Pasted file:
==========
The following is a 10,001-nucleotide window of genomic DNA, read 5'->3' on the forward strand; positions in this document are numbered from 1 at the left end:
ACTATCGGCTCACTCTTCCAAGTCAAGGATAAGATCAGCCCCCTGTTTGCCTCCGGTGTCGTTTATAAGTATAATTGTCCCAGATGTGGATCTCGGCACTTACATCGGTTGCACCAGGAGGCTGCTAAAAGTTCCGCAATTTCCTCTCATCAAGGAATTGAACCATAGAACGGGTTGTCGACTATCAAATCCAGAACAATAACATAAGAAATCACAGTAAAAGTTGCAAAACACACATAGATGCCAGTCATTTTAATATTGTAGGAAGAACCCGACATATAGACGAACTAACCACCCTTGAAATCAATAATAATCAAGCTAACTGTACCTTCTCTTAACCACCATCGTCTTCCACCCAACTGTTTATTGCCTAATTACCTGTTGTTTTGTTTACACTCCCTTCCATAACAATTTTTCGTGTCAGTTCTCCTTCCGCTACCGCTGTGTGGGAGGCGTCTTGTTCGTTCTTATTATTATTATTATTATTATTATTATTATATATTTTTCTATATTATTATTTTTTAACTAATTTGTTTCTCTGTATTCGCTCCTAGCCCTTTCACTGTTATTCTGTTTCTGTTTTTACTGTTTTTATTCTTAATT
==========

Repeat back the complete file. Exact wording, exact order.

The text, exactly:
The following is a 10,001-nucleotide window of genomic DNA, read 5'->3' on the forward strand; positions in this document are numbered from 1 at the left end:
ACTATCGGCTCACTCTTCCAAGTCAAGGATAAGATCAGCCCCCTGTTTGCCTCCGGTGTCGTTTATAAGTATAATTGTCCCAGATGTGGATCTCGGCACTTACATCGGTTGCACCAGGAGGCTGCTAAAAGTTCCGCAATTTCCTCTCATCAAGGAATTGAACCATAGAACGGGTTGTCGACTATCAAATCCAGAACAATAACATAAGAAATCACAGTAAAAGTTGCAAAACACACATAGATGCCAGTCATTTTAATATTGTAGGAAGAACCCGACATATAGACGAACTAACCACCCTTGAAATCAATAATAATCAAGCTAACTGTACCTTCTCTTAACCACCATCGTCTTCCACCCAACTGTTTATTGCCTAATTACCTGTTGTTTTGTTTACACTCCCTTCCATAACAATTTTTCGTGTCAGTTCTCCTTCCGCTACCGCTGTGTGGGAGGCGTCTTGTTCGTTCTTATTATTATTATTATTATTATTATTATTATATATTTTTCTATATTATTATTTTTTAACTAATTTGTTTCTCTGTATTCGCTCCTAGCCCTTTCACTGTTATTCTGTTTCTGTTTTTACTGTTTTTATTCTTAATT